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BMC Nephrol. 2017 Apr 6;18(1):127. doi: 10.1186/s12882-017-0524-7.

Successful treatment with bortezomib and dexamethasone for proliferative glomerulonephritis with monoclonal IgG deposits in multiple myeloma: a case report.

Author information

1
Department of Clinical Nephrology, Kobe City Medical Center General Hospital, 2-1-1, Minatojimaminamimachi, Chuo-ku, Kobe-city, Hyogo, 650-0047, Japan.
2
Department of Clinical Hematology, Kobe City Medical Center General Hospital, Hyogo, Japan.
3
Department of Diagnostic Pathology, Kobe University Hospital, Hyogo, Japan.
4
Department of Nephrology, Kyoto University Graduate School of Medicine, Kyoto, Japan.
5
Department of Clinical Nephrology, Kobe City Medical Center General Hospital, 2-1-1, Minatojimaminamimachi, Chuo-ku, Kobe-city, Hyogo, 650-0047, Japan. ayoshi@kcho.jp.

Abstract

BACKGROUND:

Proliferative glomerulonephritis with monoclonal IgG deposits (PGNMID) is a form of renal involvement by monoclonal IgG deposits that was found in mesangial, subendothelial or subepithelial regions. The distribution of glomerular deposits was completely different from that in monoclonal immunoglobulin deposition disease. PGNMID is reported to be rarely associated with a hematological malignancy. Previously, only five cases of PGNMID with multiple myeloma have been reported. However, the pathogenic relationship between PGNMID and multiple myeloma was unclear because a detailed description was not provided. We report that a patient with PGNMID associated with multiple myeloma was treated with bortezomib and dexamethasone and underwent the second renal biopsy after treatment, showing that chemotherapy was effective for PGNMID clinically and pathologically.

CASE PRESENTATION:

A 75-year-old man presented with progressive leg edema, had nephrotic range proteinuria, hypoalbuminemia, moderate renal failure, and occult blood in his urine. Electrophoresis results showed serum and urinary monoclonal spikes of IgGκ type immunoglobulin. A renal biopsy specimen showed lobular mesangial proliferation with mesangiolysis, glomerular micro-aneurysm, and endocapillary hypercellularity. Immunofluorescence results revealed strong granular capillary and mesangial staining for IgG1, C3 and κ light chain in glomeruli without tubular deposits of any immunoglobulin. Electron microscopy also showed dense granular deposits in subendothelial and mesangial areas. PGNMID associated with multiple myeloma (IgGκ type) was diagnosed on the basis of a subsequent bone marrow examination. Bortezomib and dexamethasone therapy significantly reduced proteinuria and elevated serum albumin level. Eight months later, the second renal biopsy showed no active lesions and that the IgG1 and κ light chain deposits had drastically disappeared.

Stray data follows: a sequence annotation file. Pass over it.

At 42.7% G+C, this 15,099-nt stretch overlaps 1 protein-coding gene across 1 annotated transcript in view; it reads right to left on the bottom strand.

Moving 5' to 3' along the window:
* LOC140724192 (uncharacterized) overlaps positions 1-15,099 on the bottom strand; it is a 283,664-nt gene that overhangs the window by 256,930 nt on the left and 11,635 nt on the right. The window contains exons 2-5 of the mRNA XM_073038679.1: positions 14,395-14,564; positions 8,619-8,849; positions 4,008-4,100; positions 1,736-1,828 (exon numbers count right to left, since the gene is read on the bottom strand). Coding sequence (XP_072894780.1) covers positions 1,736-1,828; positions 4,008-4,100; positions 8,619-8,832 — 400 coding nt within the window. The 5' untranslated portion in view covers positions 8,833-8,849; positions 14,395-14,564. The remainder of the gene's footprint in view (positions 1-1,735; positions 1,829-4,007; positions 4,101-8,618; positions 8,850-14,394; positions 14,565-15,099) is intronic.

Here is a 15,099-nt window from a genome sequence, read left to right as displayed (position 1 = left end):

CONCLUSIONS:

This is the first case of PGNMID with multiple myeloma successfully treated with bortezomib and dexamethasone in which comparative renal biopsies were performed before and after treatment. Our findings suggest the pathogenesis of PGNMID and therapeutic options for PGNMID.

KEYWORDS:

Monoclonal gammopathy; Multiple myeloma; Proliferative glomerulonephritis with monoclonal IgG deposits (PGNMID)

PMID:
28385149
PMCID:
PMC5382661
DOI:
10.1186/s12882-017-0524-7
[Indexed for MEDLINE]
Free PMC Article

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